For this example, web browser display 200 may include a file button 202, an edit button 204, a bookmark button 206, and/or the like. File button 202, an edit button 204, a bookmark button 206 may be included in a toolbar of web browser display 200. A page title 208 to identify the subject matter of the current web page 201 and/or a page URL 210 to identify the address of the current web page 201 may be included in web browser display 200. A web search field 214 may be included in a toolbar of web browser display 200 and/or may be included as an aspect of a given web page 201. Such a web search field 214 may be utilized to access a search engine for an Internet search of the World Wide Web and/or the like. Additionally or alternatively, a site search field 216 may be included as an aspect of a given web page 201. Such a site search field 216 may be utilized to access a search engine for an Internet search of electronic documents associated with the current web page 201.

As mentioned above, all or portions of sent bookmarks from block 124 (FIG. 1), sent additional links from block 126(FIG. 1), and/or content results (such as a ranked search results) from block 118 (FIG. 1) may be displayed at user device 102 (FIG. 1). Such bookmarks, additional links, and/or content results (such as a ranked search results) may be displayed in conjunction with a menu (not shown) associated with bookmark button 206 of web browser display 200, displayed in a pop-up window (not shown) over web browser display 200, and/or displayed within web page 201 as illustrated in FIG. 2.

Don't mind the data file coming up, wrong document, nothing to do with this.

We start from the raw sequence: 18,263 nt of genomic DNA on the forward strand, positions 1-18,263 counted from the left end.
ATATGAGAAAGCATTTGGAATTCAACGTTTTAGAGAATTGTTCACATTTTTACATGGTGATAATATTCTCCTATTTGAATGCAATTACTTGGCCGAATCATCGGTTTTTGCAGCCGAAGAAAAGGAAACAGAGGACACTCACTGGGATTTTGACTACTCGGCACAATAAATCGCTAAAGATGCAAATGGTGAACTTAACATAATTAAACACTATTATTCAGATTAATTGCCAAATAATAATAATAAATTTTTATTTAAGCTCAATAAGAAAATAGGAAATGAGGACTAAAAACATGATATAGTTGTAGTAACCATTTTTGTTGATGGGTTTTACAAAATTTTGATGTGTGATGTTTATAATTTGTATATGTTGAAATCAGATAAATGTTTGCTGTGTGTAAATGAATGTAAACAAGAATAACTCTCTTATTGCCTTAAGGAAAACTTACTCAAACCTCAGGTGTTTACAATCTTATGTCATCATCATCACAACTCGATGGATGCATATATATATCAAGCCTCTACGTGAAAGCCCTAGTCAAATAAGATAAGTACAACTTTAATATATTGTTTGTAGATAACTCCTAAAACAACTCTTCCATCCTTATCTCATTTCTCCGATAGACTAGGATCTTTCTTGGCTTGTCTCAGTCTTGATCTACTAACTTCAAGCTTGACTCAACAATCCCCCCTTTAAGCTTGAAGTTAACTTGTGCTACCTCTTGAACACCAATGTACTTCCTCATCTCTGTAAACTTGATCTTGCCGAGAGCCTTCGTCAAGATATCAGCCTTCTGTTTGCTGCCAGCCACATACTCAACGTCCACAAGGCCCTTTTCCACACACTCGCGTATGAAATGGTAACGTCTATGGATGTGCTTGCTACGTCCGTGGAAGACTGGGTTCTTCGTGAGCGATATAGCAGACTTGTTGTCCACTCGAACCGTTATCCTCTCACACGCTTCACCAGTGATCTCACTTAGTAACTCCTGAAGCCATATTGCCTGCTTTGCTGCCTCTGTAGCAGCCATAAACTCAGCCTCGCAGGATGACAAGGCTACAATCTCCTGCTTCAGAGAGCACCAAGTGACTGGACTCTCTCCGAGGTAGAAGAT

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stats Patent Info
Application #
US 20100169756 A1
Publish Date
07/01/2010
Document #
File Date
12/31/1969
USPTO Class
Other USPTO Classes
International Class
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Drawings
0




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20100701|20100169756|automated bookmarking|The subject matter disclosed herein relates to automatically generating bookmarks associating user accounts with individual links based at least in part on tracked user access data. |Yahoo-Inc